King and Kashi bring attention to the phenomenon of intragenomic variability in mutation processes, the elevated rates of simple sequence repeat (SSR) mutations in particular, and suggest that the widespread use of a single average mutation rate does not reflect the biological realities and consequences of intragenomic mutational variation. We agree with King and Kashi that the historical use of a single mutation rate fails to capture the complexities of genomic mutation processes and that understanding the causes that underlie this variation is highly important — the impact of SSR abundance variation was discussed in the “DNA replication” section of the Review (page 621), and another later section (page 624) was titled “Within-genome variation in mutation rates”. However, we also believe that a single mutation rate serves a valuable and necessary role in evolutionary biology, for two reasons. First, single (that is, average) mutation rates have been crucial to the historical development of classic evolutionary theories, concepts and tools such as the neutral theory of molecular evolution1 and the Tajima's D statistic2. Furthermore, single mutation rates have proved essential for estimating effective population sizes on the basis of within-species nucleotide diversity data; this use of single mutation rate values was crucial to the recent development of a powerful and broadly applicable population genetic theory on the origins and evolution of genome complexity3. Second, fitness in its usual context is a property of the whole organism, and every nucleotide in the genome potentially contributes to fitness. Therefore, the genomic mutation rate for fitness (U) is properly integrated over the entire genome. Nonetheless, we agree that understanding the causes (including site-specific mechanisms) and consequences of intragenomic mutational variation is key to a more broad-based and realistic knowledge of genomic mutation properties, and is certainly deserving of a sixth future direction.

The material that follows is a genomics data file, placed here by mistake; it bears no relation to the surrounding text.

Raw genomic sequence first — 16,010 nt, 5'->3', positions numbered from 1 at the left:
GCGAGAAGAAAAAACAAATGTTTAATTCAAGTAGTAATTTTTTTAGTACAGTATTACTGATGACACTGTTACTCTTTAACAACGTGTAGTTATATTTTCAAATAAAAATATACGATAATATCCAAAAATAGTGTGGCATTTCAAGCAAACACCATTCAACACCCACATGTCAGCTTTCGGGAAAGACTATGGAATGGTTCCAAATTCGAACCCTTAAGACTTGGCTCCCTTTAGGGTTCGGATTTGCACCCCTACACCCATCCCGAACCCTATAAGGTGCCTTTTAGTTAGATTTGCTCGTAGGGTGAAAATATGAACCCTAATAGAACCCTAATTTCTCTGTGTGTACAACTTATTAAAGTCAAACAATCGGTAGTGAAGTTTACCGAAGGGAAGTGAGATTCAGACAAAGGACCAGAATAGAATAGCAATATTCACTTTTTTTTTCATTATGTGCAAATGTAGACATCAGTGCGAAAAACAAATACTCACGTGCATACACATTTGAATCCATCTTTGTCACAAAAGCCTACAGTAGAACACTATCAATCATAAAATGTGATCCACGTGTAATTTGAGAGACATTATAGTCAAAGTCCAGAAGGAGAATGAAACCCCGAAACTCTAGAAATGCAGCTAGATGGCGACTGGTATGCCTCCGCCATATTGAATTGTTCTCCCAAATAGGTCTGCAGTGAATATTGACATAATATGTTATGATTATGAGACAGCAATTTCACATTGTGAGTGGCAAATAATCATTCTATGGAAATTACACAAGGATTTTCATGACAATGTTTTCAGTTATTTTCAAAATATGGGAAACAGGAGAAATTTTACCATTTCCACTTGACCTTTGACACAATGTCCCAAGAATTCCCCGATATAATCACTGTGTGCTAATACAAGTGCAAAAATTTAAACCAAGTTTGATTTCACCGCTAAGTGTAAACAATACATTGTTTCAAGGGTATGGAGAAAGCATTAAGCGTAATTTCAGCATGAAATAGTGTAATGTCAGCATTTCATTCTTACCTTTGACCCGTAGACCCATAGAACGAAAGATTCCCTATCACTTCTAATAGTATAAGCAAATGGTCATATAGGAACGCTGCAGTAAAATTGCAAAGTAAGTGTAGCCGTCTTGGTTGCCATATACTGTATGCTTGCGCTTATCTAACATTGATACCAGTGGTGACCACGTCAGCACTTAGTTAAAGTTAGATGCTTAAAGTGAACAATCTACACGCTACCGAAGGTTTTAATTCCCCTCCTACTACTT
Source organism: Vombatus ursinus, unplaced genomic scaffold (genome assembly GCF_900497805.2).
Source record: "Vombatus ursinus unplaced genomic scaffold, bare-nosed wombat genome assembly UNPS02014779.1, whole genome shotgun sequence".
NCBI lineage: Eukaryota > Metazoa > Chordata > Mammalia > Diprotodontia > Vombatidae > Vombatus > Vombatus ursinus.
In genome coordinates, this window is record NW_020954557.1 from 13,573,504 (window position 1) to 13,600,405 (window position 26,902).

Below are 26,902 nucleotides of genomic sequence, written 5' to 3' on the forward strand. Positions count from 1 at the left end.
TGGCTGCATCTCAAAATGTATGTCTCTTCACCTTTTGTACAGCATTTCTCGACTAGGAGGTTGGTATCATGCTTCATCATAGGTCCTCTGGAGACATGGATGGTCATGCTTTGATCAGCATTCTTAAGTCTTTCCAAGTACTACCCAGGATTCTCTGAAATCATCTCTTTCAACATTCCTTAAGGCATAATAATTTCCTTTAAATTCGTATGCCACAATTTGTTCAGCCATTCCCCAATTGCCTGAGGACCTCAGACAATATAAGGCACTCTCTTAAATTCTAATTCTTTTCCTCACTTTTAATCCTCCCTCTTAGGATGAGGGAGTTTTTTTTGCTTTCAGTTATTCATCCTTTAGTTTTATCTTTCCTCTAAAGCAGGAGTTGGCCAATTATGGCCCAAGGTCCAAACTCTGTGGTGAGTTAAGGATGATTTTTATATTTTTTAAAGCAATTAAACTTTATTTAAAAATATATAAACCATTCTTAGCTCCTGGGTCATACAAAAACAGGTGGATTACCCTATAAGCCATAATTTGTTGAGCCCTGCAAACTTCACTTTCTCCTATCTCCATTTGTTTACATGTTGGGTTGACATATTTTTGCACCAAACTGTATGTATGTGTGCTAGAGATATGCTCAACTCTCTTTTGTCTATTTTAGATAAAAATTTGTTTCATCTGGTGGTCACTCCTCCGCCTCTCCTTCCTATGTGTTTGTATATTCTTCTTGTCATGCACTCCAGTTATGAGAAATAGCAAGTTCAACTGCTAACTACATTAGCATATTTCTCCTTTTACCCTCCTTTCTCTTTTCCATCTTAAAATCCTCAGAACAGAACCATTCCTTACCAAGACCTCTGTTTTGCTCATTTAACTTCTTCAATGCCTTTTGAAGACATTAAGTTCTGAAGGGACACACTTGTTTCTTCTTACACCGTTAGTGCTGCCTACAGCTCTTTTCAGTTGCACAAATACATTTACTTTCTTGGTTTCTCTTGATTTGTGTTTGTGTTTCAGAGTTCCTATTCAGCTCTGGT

King and Kashi also reference work suggesting that the hypermutable nature of particular SSRs is associated with adaptive processes and posit that SSR mutations are commonly associated with adaptive rather than deleterious effects. Although we agree that there are likely to be special contexts in which elevated mutation rates at SSRs are selectively advantageous, their strong underrepresentation in protein-coding gene sequences in all eukaryotic genomes examined4 is indicative of a strong general role for purifying natural selection in preventing SSR accumulation in most gene sequences. Despite a few special cases, a century of investigation5,6,7,8 continues to support the idea that most new mutations have deleterious effects on fitness.
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Baer, C., Miyamoto, M. & Denver, D. Reply to: Mutation rate variation in eukaryotes: evolutionary implications of site-specific mechanisms. Nat Rev Genet 8, 902 (2007). https://doi.org/10.1038/nrg2158-c2